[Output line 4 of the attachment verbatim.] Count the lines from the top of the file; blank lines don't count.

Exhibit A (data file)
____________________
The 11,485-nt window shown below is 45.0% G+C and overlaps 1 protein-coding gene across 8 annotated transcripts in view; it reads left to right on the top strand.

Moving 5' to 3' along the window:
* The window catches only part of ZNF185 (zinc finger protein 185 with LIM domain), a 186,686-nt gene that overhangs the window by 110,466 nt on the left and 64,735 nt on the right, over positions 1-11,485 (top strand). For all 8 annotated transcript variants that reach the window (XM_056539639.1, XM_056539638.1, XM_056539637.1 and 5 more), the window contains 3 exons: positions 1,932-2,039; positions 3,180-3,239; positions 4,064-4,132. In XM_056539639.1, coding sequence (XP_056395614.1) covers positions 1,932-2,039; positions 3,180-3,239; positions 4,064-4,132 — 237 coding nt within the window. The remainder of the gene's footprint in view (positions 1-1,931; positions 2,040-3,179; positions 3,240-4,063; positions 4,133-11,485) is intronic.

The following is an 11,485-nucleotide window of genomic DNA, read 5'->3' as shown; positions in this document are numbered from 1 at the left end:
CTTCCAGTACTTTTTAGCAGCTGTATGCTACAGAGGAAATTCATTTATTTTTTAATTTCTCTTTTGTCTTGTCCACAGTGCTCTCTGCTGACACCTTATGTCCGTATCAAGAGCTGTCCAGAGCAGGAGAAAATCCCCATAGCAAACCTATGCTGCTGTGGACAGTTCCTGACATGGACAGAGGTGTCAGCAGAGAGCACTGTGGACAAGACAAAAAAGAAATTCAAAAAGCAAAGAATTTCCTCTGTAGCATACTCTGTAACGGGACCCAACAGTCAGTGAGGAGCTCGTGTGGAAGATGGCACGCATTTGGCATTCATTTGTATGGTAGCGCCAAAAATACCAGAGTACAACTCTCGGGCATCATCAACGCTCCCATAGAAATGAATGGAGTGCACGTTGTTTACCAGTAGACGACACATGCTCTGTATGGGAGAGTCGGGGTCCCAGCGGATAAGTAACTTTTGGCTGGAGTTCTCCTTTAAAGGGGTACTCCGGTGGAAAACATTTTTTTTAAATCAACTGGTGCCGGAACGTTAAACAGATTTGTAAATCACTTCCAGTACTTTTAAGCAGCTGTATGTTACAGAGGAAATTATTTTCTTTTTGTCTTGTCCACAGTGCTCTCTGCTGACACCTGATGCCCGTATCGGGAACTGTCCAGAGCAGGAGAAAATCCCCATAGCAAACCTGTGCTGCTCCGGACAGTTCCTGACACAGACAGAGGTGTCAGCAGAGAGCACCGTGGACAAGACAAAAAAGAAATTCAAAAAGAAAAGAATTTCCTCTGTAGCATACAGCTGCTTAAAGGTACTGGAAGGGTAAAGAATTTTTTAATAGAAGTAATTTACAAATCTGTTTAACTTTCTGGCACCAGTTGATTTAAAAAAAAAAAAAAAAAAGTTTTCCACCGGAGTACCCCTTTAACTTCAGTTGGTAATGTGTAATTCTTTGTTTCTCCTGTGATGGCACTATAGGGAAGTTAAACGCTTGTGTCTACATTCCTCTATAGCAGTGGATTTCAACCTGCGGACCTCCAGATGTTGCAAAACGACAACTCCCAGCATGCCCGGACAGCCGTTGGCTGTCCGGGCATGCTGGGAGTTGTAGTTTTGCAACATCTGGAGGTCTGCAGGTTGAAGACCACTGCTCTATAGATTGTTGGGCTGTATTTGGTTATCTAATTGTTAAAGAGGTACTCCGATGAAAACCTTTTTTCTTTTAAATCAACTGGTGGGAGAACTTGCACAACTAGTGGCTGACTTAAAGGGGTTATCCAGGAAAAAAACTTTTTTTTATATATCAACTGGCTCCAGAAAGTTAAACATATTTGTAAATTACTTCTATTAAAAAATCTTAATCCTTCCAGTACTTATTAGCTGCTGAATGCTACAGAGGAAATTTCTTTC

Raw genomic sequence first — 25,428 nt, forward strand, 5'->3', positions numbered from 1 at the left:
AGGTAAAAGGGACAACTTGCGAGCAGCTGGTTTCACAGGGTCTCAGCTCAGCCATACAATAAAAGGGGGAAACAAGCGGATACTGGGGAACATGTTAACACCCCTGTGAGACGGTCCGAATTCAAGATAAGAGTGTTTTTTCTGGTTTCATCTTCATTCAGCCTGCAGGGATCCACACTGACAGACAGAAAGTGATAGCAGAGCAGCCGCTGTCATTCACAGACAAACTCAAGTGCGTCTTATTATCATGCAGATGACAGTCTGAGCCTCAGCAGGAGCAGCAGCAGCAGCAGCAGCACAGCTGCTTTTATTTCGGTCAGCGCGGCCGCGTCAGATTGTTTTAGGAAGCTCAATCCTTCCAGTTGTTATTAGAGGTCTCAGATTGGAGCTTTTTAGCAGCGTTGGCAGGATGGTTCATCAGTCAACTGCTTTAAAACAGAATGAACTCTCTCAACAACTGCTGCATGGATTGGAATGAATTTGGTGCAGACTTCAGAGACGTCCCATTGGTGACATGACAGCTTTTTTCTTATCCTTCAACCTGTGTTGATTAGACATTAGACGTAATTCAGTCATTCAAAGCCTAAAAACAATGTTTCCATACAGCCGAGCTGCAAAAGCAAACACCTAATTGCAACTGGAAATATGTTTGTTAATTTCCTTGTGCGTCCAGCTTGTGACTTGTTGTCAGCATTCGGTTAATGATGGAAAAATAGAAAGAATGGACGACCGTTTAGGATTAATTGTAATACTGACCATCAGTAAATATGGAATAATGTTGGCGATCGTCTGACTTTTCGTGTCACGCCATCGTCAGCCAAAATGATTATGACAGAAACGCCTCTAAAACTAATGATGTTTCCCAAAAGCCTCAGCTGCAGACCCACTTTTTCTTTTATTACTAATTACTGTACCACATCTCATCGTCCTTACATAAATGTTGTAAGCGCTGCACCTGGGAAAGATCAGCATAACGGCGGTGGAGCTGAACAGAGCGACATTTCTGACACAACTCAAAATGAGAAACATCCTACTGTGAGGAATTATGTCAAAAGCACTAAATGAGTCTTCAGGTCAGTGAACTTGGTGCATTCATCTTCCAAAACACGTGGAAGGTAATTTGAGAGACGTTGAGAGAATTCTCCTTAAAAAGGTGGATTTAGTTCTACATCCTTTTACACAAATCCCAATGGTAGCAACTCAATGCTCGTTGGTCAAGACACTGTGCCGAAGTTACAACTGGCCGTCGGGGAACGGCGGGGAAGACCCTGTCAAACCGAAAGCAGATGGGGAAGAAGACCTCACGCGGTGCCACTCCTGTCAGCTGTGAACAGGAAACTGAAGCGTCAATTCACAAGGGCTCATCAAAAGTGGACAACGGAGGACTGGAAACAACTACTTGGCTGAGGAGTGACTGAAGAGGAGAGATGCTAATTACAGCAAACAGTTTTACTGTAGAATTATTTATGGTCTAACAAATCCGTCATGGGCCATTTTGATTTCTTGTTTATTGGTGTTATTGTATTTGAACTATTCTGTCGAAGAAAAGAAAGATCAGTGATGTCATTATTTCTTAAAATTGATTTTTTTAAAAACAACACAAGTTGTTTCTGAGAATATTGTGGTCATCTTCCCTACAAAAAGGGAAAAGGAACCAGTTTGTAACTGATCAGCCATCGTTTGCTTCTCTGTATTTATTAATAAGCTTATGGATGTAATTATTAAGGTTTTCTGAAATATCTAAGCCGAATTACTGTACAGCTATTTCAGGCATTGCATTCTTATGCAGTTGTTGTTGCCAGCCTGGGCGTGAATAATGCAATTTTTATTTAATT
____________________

The following is an 11,485-nucleotide window of genomic DNA, read 5'->3' as shown; positions in this document are numbered from 1 at the left end: